Rick Vito is a well known session player who has been nominated for Grammies. He was a member of Fleetwood Mac and now he has a signature guitar with Reverend. Reverend guitars always have great features and his guitar is no exception. Let me start off with the cool art deco styling. This guitar looks like a 1940s building and has a really cool theme going on. From the tuners to the pickups to the body itself, the whole guitar carries the art deco theme. Like most Reverend guitars the body is made out of Korina. The neck is Korina as well and has set in construction. The fretboard is dark ebony with big pearloid block inlays and 22 frets. The headstock has the art deco theme on it and has some cool stepped tuners. The bridge is a tune-o-matic setup that allows for a good range of adjustment. The pickup configuration in this guitar is pretty unique. There is a P90 in the neck that is moved about 3/4 of an inch away from the fretboard to get more high end in the sound. The bridge pickup even though it looks like a humbucker is actually a single coil with a second blade polepiece. Both of these pickups are Reverends own design. The controls are cool and unique as well. There is a master volume and a master tone. Like all Reverend guitars there is a Bass Contour knob. The extra knob at the end is a pickup blend knob that is in place of the pickup selector. When you are at 50 percent on the blend knob you get a noise cancelling effect from the pickups since they are both singles.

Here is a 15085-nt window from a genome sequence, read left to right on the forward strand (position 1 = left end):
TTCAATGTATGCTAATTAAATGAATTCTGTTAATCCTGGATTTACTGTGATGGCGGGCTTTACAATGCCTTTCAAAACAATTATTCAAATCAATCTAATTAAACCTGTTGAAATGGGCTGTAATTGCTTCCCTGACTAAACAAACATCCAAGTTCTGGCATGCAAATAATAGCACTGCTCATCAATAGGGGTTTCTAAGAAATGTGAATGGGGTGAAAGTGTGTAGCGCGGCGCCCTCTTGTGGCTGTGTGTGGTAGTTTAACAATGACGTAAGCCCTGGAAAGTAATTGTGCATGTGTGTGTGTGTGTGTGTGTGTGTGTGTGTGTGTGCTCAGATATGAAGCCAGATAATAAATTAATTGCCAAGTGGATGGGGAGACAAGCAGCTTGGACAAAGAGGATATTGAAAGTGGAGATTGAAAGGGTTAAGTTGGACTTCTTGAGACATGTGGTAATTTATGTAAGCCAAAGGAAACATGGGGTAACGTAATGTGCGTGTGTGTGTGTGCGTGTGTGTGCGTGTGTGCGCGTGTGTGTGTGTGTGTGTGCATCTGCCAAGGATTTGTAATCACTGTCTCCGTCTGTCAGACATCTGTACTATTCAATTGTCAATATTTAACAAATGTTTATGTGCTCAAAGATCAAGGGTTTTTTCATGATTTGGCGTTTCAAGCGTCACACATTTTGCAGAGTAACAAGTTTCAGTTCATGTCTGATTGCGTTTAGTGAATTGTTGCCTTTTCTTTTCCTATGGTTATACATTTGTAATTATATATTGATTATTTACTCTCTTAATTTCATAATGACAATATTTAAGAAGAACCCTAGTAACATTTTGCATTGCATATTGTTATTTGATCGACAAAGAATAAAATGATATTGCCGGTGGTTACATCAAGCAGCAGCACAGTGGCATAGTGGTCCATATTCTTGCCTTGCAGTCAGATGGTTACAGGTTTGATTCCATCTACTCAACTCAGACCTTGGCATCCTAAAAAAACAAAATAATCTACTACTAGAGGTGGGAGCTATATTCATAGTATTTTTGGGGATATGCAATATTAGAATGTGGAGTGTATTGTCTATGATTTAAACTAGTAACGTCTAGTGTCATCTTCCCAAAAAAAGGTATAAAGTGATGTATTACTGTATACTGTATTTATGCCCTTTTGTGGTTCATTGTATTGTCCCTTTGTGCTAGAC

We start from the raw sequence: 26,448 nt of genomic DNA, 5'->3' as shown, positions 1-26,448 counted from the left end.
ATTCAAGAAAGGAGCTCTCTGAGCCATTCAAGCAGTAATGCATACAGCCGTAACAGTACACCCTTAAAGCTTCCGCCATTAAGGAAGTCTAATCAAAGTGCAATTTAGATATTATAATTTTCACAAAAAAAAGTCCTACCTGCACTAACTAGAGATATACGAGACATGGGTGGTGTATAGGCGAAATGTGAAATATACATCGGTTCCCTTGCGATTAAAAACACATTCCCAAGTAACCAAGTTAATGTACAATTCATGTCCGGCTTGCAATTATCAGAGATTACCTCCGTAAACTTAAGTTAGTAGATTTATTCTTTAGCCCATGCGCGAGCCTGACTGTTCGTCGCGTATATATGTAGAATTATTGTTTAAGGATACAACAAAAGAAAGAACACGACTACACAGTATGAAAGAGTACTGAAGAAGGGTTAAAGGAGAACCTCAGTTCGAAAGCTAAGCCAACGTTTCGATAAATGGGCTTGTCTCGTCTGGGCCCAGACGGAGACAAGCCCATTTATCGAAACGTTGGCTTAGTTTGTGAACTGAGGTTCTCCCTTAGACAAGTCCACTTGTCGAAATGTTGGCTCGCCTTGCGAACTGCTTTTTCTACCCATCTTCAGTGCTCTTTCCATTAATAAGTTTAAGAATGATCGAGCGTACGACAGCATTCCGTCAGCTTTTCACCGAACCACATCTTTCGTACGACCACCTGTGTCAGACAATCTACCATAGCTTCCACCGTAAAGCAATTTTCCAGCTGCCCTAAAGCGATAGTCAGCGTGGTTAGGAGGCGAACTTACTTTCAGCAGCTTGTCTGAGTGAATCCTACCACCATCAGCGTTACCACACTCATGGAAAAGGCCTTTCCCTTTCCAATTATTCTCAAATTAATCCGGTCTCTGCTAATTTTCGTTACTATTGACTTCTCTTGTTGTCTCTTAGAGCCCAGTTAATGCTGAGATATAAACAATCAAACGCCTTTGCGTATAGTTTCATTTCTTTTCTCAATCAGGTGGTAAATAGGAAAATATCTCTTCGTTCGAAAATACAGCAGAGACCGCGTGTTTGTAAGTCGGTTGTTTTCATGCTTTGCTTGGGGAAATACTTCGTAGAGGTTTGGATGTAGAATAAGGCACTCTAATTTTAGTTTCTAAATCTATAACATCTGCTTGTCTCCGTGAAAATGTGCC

While the art deco styling looks great it can be a little annoying when you play. The ridges on the body give a bit of an awkard feel. The tuners as well have pretty sharp edges on them and if you dont have a peg winder your fingers might get a bit sore if you do a lot of tuning with these tuners. Luckily they are locking tuners so they should stay in tune well. With the blend knob you get all the cool in between sounds but a drawback from this is that it is not as precise as a switch. If you were going from pickup to pickup and both pickups a lot in a song it might get frustrating trying to get the knob exactly in the middle.
This guitar has a very vintage sound. It reminds me of a Gretsch Duo Jet or something. The bridge single coil is totally unique. It is like some of the crazy pickups you saw in the late 50s and 60s when the companies didnt really know what they were doing. The difference here is that Reverend knows what they are doing. It is kind of like a P90 but with more Tele twang to it. It also has a good amount of output and is kind of smooth like a humbucker. It is hard to describe because it is so different. You can tell its a single coil but you cant quite put your finger on what kind of single coil it is supposed to be. The neck P90 closer to the bridge is pretty cool. Being closer to the bridge you lose some of that neck pickup fattness that I like from that position. It also makes the neck pickup sound closer to the bridge pickup tonally. This is what Rick Vito wanted and thats what he got. He is a more famous guy than I am so why should I be complaining.
Like I said this guitar is a real throw back. It really reminds me of the old solid body Gretsch guitars. You would be a lot better buying one of these than a Gretsch nowadays if you plan on playing it anyway. With the Gretsch guitars the tone is all 50s and 60s but so is the playability and that is just not up to par with what the modern guitar player demands and expects. With Reverend and this Rick Vito signature model you get old school tone with modern playability and build quality. The Art Deco styling on this guitar just puts the whole thing over the top.